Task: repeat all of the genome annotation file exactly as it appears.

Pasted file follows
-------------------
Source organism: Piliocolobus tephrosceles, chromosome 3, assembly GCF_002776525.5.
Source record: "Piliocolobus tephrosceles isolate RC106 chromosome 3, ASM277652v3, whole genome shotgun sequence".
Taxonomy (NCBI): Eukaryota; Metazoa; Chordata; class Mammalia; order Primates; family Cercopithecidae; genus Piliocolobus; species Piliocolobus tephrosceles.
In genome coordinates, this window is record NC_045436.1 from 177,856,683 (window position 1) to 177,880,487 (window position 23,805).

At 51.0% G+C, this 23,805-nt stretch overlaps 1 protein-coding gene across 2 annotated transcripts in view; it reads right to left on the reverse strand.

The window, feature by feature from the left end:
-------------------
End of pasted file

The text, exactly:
Source organism: Piliocolobus tephrosceles, chromosome 3, assembly GCF_002776525.5.
Source record: "Piliocolobus tephrosceles isolate RC106 chromosome 3, ASM277652v3, whole genome shotgun sequence".
Taxonomy (NCBI): Eukaryota; Metazoa; Chordata; class Mammalia; order Primates; family Cercopithecidae; genus Piliocolobus; species Piliocolobus tephrosceles.
In genome coordinates, this window is record NC_045436.1 from 177,856,683 (window position 1) to 177,880,487 (window position 23,805).

At 51.0% G+C, this 23,805-nt stretch overlaps 1 protein-coding gene across 2 annotated transcripts in view; it reads right to left on the reverse strand.

The window, feature by feature from the left end: